Yet again, the man trying to get re-elected to the highest office in the land is not speaking to local issues in the places he’s campaigning. Though Mississauga and Brampton often provide the backdrop during this federal election campaign, Trudeau’s carefully crafted messages avoid the specific needs of cities. Sunday’s event at UTM in Mississauga was no different.
An edited clip of a debate between Brampton West candidates hosted by Prime Asia Television appears to show Conservative Murarilal Thapliyal answering “no” to a question about whether he supports women’s and LGBTQ rights. But the clip being blasted out on social media by Kamal Khera cuts off attempts by the moderator to get clarification as well as her opponent's response, which clearly states he supports equal rights and a woman's right to choose. The manager of the outlet says he was pressured into releasing the video and that it was misused by Khera’s campaign on her social media platforms.
Residents of the Mississauga community of Malton have reason to be hopeful that they’ll see a return of their community police station following a horrendous shooting on Sept. 14 in which a 17-year-old bystander died. Mayor Bonnie Crombie’s move to review police operations in the neighbourhood — including response times — was carried unanimously on Friday.
After a recent week of incidents that have shaken many to the core, voters are looking to local leaders for actual leadership. We know federal policy and money is there to help solve local crime. We don’t need backbench MPs who mouth the party line between public photo opportunities. We expect more – real advocates for change.
Greta Thurnberg arrived in Montreal Friday to lead a mass climate demonstration, while Bramptonian school children skipped class to protest in favour of their future. At an event organized by a group of 20-year-old activists, candidates from the Greens, Liberals and NDP turned out to talk to young voters about their concerns. After the event, Liberal incumbent Ruby Sahota spoke to The Pointer about climate change and how she plans to address it on a local level.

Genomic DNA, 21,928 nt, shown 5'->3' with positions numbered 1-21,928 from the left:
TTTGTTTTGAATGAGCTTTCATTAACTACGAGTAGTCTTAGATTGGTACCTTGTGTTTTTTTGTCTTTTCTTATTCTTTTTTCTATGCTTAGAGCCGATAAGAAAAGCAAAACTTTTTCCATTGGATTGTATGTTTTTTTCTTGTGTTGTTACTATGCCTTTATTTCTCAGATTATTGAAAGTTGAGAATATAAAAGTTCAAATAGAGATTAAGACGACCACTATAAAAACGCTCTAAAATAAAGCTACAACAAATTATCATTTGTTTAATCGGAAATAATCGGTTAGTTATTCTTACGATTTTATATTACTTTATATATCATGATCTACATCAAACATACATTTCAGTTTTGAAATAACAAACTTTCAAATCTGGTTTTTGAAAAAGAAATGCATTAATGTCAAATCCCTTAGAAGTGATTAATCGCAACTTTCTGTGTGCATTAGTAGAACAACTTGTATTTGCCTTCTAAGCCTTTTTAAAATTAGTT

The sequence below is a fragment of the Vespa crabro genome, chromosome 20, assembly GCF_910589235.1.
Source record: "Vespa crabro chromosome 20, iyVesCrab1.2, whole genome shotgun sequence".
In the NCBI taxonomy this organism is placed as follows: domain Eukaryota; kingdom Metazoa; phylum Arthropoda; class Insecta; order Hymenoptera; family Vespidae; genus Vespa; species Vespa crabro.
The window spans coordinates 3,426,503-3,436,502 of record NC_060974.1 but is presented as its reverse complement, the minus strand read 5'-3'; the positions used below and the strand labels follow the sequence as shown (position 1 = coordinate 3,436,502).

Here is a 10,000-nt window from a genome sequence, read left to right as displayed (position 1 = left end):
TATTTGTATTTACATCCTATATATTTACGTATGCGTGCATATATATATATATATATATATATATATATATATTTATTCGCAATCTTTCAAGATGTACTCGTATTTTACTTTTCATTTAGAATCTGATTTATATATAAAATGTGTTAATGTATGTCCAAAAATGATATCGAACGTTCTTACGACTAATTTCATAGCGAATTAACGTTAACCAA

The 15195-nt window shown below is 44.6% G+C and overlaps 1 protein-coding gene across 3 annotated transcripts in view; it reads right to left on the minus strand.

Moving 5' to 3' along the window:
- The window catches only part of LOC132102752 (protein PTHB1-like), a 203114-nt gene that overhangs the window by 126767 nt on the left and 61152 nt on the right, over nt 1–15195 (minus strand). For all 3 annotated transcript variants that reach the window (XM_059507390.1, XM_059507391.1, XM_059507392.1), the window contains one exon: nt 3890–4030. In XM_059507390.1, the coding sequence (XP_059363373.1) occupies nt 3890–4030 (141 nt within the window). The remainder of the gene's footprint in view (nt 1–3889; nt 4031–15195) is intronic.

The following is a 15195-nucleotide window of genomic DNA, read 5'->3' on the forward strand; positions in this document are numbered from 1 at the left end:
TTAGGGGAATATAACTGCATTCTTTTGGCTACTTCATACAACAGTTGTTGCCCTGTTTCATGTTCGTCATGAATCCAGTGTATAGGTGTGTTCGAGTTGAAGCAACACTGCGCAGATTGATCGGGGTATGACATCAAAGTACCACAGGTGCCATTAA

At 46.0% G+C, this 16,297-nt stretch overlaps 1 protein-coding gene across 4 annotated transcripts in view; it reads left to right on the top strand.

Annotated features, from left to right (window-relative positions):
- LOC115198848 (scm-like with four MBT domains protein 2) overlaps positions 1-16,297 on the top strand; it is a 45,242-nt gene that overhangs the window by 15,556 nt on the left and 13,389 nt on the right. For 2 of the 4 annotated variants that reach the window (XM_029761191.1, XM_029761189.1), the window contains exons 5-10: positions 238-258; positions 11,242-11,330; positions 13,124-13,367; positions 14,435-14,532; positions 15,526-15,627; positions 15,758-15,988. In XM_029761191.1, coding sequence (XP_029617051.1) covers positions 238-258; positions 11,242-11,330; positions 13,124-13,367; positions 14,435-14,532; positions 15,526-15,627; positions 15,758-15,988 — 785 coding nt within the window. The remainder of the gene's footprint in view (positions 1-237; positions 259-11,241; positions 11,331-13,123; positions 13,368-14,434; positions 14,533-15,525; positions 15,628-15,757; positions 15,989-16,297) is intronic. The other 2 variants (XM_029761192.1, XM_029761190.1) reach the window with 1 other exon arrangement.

Fires in basement apartments are not uncommon. Yvonne Squires had to deal with one next to her neighbour’s secondary suite and feared she was going to lose her own home.
With estimates of as many as 50,000 of these suites in Brampton and as many as 30,000 in Mississauga, the pillar of her community is not a fan of illegal two-unit dwellings, which she says allow landlords to take advantage of vulnerable international students and avoid taxes. She praised the City of Brampton for making headway in the battle against illegal basement units, but it's an issue that will only get worse if the region doesn't find solutions to its affordable housing crisis.
Speculation swirled Wednesday about the former head of Peel Region, who earlier this year tried to undermine Mississauga’s desired exit from the two-tier system of municipal government. Councillor Carolyn Parrish suggested David Szwarc might be considering a new position that could hurt the city’s chances of getting the divorce it so desperately wants.